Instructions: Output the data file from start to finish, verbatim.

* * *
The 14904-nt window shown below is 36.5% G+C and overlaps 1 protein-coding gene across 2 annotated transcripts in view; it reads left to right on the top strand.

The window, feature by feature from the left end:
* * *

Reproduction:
The 14904-nt window shown below is 36.5% G+C and overlaps 1 protein-coding gene across 2 annotated transcripts in view; it reads left to right on the top strand.

The window, feature by feature from the left end: